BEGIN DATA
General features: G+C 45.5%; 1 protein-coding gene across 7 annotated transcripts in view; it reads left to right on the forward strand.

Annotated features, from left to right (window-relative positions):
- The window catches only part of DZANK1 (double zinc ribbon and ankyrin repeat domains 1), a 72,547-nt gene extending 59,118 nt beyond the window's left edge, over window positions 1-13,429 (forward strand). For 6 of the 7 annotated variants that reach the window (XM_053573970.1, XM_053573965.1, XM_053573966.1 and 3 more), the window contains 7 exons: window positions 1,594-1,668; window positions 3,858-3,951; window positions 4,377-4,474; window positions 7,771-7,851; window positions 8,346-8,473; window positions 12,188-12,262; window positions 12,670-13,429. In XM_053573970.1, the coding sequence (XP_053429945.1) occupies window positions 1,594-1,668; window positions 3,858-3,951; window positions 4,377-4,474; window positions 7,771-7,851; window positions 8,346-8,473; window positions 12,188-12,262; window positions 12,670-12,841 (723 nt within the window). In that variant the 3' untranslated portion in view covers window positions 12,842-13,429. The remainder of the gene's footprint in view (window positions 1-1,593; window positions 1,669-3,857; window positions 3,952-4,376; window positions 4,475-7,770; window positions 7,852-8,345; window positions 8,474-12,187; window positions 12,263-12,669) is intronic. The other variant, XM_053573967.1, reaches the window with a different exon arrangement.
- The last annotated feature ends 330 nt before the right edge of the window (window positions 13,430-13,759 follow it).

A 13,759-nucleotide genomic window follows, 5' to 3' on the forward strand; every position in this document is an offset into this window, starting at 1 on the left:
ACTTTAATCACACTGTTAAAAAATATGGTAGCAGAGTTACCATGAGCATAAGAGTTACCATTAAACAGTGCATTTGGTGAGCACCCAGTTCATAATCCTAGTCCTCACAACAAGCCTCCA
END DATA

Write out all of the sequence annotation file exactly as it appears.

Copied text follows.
General features: G+C 45.5%; 1 protein-coding gene across 7 annotated transcripts in view; it reads left to right on the forward strand.

Annotated features, from left to right (window-relative positions):
- The window catches only part of DZANK1 (double zinc ribbon and ankyrin repeat domains 1), a 72,547-nt gene extending 59,118 nt beyond the window's left edge, over window positions 1-13,429 (forward strand). For 6 of the 7 annotated variants that reach the window (XM_053573970.1, XM_053573965.1, XM_053573966.1 and 3 more), the window contains 7 exons: window positions 1,594-1,668; window positions 3,858-3,951; window positions 4,377-4,474; window positions 7,771-7,851; window positions 8,346-8,473; window positions 12,188-12,262; window positions 12,670-13,429. In XM_053573970.1, the coding sequence (XP_053429945.1) occupies window positions 1,594-1,668; window positions 3,858-3,951; window positions 4,377-4,474; window positions 7,771-7,851; window positions 8,346-8,473; window positions 12,188-12,262; window positions 12,670-12,841 (723 nt within the window). In that variant the 3' untranslated portion in view covers window positions 12,842-13,429. The remainder of the gene's footprint in view (window positions 1-1,593; window positions 1,669-3,857; window positions 3,952-4,376; window positions 4,475-7,770; window positions 7,852-8,345; window positions 8,474-12,187; window positions 12,263-12,669) is intronic. The other variant, XM_053573967.1, reaches the window with a different exon arrangement.
- The last annotated feature ends 330 nt before the right edge of the window (window positions 13,430-13,759 follow it).

A 13,759-nucleotide genomic window follows, 5' to 3' on the forward strand; every position in this document is an offset into this window, starting at 1 on the left:
ACTTTAATCACACTGTTAAAAAATATGGTAGCAGAGTTACCATGAGCATAAGAGTTACCATTAAACAGTGCATTTGGTGAGCACCCAGTTCATAATCCTAGTCCTCACAACAAGCCTCCA